The kitchen maestros were resplendent in borrowed plus-twos and stockings and, after each firing a practice shot, we split into two stalking parties. One set off for the hags to the east and the factor pointed our party towards the high hills for the finer scenery. With one look at the towering Munros, I realised that my training regime of walking the terriers and striding from Waterloo station to the office every day wasn’t going to be enough. It was now unseasonably hot and, as we glassed the hills for a sight of a stag, a few of the millions of midges snacked on my ears.
We climbed for more than an hour, stopping occasionally to scan the high heather. As a breeze built up from the south, two stags were spotted at the foot of a quarry. Calum Proctor, our stalker, swapped his binoculars for a telescope and, after careful examination, pronounced that both were suitable. Stag culls are meticulously governed, both in terms of numbers killed and which individuals are taken.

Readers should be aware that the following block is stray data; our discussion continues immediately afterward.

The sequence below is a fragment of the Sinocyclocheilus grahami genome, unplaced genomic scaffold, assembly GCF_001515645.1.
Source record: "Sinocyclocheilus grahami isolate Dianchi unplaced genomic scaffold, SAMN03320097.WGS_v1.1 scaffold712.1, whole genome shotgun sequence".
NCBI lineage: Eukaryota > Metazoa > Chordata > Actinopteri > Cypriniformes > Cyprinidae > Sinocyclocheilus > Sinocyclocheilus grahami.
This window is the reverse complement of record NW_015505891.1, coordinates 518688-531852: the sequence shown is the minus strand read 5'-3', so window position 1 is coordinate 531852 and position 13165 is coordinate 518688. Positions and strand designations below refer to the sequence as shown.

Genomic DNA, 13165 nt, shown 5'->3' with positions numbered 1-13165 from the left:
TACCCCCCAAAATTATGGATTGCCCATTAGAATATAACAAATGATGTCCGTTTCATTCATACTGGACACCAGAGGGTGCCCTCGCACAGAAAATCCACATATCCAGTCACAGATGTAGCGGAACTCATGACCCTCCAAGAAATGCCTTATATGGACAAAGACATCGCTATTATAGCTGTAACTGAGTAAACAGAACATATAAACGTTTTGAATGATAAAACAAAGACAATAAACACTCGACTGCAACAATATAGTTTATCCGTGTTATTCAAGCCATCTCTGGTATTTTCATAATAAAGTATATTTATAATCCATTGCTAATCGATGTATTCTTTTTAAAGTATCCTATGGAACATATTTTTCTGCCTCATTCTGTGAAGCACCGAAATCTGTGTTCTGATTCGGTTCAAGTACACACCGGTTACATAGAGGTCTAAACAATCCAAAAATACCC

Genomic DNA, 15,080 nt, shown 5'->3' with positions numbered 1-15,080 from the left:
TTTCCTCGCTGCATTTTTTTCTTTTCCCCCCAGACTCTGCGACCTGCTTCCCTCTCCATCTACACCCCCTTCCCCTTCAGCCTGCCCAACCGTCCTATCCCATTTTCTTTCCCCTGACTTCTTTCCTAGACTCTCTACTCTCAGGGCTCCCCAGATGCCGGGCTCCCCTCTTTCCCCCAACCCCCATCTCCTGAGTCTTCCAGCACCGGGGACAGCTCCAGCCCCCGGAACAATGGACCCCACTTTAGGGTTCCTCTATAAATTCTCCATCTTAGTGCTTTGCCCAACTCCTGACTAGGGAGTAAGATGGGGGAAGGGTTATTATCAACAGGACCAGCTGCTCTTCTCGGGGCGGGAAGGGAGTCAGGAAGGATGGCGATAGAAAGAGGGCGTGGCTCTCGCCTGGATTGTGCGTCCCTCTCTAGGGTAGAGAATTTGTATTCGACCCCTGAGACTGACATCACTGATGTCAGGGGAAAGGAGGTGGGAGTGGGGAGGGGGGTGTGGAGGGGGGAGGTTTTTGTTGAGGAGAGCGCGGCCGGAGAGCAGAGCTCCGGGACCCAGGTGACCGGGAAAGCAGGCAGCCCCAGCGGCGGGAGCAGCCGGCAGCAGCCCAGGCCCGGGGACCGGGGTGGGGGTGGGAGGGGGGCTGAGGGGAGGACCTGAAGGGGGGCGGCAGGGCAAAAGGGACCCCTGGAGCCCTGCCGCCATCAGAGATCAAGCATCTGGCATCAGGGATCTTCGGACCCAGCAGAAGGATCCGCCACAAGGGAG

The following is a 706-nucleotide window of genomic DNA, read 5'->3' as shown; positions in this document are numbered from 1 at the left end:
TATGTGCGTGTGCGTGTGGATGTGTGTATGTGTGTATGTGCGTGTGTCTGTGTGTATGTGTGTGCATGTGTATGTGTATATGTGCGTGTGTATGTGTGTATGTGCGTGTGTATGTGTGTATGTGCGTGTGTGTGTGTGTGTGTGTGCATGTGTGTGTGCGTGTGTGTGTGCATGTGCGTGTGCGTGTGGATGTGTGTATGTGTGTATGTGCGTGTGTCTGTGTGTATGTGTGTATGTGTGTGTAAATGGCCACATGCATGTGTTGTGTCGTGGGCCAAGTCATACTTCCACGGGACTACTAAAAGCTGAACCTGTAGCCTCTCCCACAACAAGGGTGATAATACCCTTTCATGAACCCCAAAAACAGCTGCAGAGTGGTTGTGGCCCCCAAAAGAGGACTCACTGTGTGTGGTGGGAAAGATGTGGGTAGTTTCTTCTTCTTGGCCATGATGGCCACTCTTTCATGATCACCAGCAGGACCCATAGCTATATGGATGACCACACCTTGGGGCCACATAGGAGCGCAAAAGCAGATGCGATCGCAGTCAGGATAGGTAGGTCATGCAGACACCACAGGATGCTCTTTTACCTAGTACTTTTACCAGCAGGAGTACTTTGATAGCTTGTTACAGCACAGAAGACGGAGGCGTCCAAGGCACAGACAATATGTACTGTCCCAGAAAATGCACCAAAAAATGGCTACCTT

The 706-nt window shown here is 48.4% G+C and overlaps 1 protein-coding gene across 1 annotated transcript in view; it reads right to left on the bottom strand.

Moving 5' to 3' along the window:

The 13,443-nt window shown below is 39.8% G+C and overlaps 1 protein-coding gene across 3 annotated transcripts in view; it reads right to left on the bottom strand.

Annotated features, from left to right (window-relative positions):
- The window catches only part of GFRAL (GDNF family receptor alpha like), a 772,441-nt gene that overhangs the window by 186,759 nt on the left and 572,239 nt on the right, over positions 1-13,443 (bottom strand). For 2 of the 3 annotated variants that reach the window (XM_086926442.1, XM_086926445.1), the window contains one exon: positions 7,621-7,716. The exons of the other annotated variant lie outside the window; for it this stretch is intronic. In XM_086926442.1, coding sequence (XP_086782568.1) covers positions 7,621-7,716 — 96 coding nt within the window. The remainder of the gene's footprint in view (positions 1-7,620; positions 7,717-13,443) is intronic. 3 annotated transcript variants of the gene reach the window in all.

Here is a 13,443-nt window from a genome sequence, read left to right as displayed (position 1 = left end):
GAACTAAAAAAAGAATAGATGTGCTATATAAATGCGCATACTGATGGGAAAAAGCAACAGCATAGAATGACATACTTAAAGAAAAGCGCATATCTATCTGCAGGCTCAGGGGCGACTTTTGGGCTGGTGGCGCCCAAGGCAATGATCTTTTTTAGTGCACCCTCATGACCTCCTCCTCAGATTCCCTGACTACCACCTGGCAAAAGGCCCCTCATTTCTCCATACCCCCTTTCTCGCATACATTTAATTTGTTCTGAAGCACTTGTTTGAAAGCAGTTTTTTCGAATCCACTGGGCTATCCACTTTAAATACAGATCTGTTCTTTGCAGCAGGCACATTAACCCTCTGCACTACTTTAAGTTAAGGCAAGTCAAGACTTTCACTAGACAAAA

The best stags are left to improve the quality of the herd. Due to the wind and the presence of some hinds, we walked away from the stags and towards a shoulder of the hill, which we climbed around so that we could come down on the beasts from above. Frogs hopped incongruously in front of me. We crossed small burns that linked arms before tumbling down a long waterfall; occasionally, grouse leapt from the heather, scolding us as they flew away.